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Locking depth and slip-rate of the Húsavík Flatey fault, North Iceland, derived from continuous GPS data 2006–2010
Sabrina Metzger 1,
Sigurjón Jónsson 2,
Halldór Geirsson 3,4
Article first published online: 23 SEP 2011
Geophysical Journal International
Volume 187, Issue 2, pages 564–576, November 2011
1 Institute of Geophysics, ETH Zürich, Sonneggstrasse 5, 8092 Zürich, Switzerland. E-mail: firstname.lastname@example.org
2 King Abdullah University of Science and Technology (KAUST), Thuwal, Saudi Arabia
3 The Pennsylvania State University, University Park, PA, USA
4 Icelandic Meteorological Office (IMO), Reykjavík, Iceland
Issue published online: 14 OCT 2011
Article first published online: 23 SEP 2011
Accepted 2011 July 29. Received 2011 June 29; in original form 2011 March 11
Time series analysis;
Oceanic transform and fracture zone processes;
Kinematics of crustal and mantle deformation
Located at the northern shore of Iceland, the Tjörnes Fracture Zone (TFZ) is a 120 km offset in the mid-Atlantic Ridge that connects the offshore Kolbeinsey Ridge to the on-land Northern Volcanic Zone. This transform zone is seismically one of the most active areas in Iceland, exposing the population to a significant risk. However, the kinematics of the mostly offshore area with its complex tectonics have not been adequately resolved and the seismic potential of the two main transform structures within the TFZ, the Grímsey Oblique Rift (GOR) and the Húsavík Flatey Fault (HFF) in particular, is not well known.
In summer 2006, we expanded the number of continuous GPS (CGPS) stations in the area from 4 to 14. The resulting GPS velocities after four years of data collection show that the TFZ accommodates the full plate motion as it is predicted by the MORVEL plate motion model. In addition, ENVISAT interferograms reveal a transient uplift signal at the nearby Theistareykir central volcano with a maximum line-of-sight uplift of 3 cm between summers of 2007 and 2008. We use a combination of an interseismic backslip and a Mogi model in a homogeneous, elastic half-space to describe the kinematics within the TFZ. With a non-linear optimization approach we fit the GPS observations and estimate the key model parameters and their uncertainties, which are (among others) the locking depth, the partition of the transform motion between the two transform structures within the TFZ and the slip rate on the HFF.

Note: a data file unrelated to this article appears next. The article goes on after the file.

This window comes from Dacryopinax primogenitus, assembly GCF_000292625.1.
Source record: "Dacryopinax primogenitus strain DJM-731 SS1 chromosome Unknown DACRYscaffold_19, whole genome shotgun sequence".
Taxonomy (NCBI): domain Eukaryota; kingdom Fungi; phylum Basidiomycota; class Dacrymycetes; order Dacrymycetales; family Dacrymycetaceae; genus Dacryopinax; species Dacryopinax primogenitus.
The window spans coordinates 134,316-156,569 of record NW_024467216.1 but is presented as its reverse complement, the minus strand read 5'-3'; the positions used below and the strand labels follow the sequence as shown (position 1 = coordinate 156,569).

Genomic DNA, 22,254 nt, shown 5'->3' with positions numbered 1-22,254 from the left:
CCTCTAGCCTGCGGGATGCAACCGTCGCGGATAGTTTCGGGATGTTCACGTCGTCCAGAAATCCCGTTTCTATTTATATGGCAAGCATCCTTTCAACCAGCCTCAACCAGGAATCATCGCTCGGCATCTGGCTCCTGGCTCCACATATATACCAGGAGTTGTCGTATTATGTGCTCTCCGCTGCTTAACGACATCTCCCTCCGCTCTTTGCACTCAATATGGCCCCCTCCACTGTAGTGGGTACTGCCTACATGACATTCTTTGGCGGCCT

We find a shallow locking depth of 6.3+1.7− 1.2 km and transform motion that is accommodated 34 ± 3 per cent by the HFF and 66 ± 3 per cent by the GOR, resulting in a slip velocity of 6.6 ± 0.6 mm yr−1 for the HFF. Assuming steady accumulation since the last two large M6.5 earthquakes in 1872 the seismic potential of the fault is equivalent to a Mw6.8 ± 0.1 event.
The magnitude estimation of the accumulated moment along
the HFF of Mw = 6.8 ± 0.1 is based on four assumptions: (1)
Complete stress relaxation by the 1872 Mw = 6.5 earthquakes and
steady stress accumulation since then, (2) uniform slip rate and a
constant locking depth, (3) a rupture along the whole total fault
plane with a dimension constrained by the locking depth and (4) the
fault model length, which is the sum of the segments B and C in
Fig. 7. In fact, the onshore segment C ends within the Theistareykir
fissure swarm and is ∼18 km shorter than the model segment.
Using eqs (4) and (5) with the adapted length reduces the magnitude
estimation only within the rounding precision (Mw ± 0.05). Also,
the stress accumulation on HFF might have been influenced by
the Krafla rifting episode 1975–1984 that appears to have reduced
the seismicity on the eastern end of the fault (Rögnvaldsson et al.
1998). Another fact that might be taken into account to estimate the
potential devastating energy would be the direction of rupture. If this
potential event would initiate at the northwestern end of the fault,
the rupture would propagate ‘towards’ Húsavík and the surrounding
farms, which causes a superposition and thus enhancement of the
The CGPS time-series presented in this paper covers the whole
TFZ (150 km by 100 km) in North Iceland expanding the existing
network from 4 to 14 stations. The resulting GPS velocities from
4 yr of data show clearly the transformmotion in the TFZ and the full
plate spreading between the North American and the Eurasian Plate.
The transform motion is accommodated by the HFF and the GOR
in a ratio of 34 per cent/66 per cent with an uncertainty of ±3 per
cent. In addition, the GPS velocities show influence from uplift
at Theistareykir central volcano, which likely is caused by magma
accumulation at ∼8.5 km depth. We used a combined backslip and
Mogi source model to describe the surface deformation as seen
with the CGPS data, and for the first time key parameters of the
kinematics of the TFZ were estimated with uncertainties.
Public ID 2012p812341
Universal Time October 27 2012 at 13:35:44
NZ Daylight Time Sunday, October 28 2012 at 2:35:44 am
Latitude, Longitude -40.14, 174.87
Intensity ? moderate
Focal Depth 34 km
Location 30 km south-west of Wanganui
7.1 128km S of Masset, Canada 2012-10-28 03:04:11 52.863°N 131.942°W 19.0
Originally posted by kennvideo
Revised (7.1 -> 7.7): 7.7 earthquake, 139km S of Masset, Canada. Oct 27 20:04 at epicenter (10m ago, depth 9.9km)
Originally posted by Nyiah
About how far was this one from Seattle, do you think? I have a friend there that I cannot get a hold of, and am curious if they felt in some form or another. Would they have been able to feel it in that area of WA? (probably, I assume)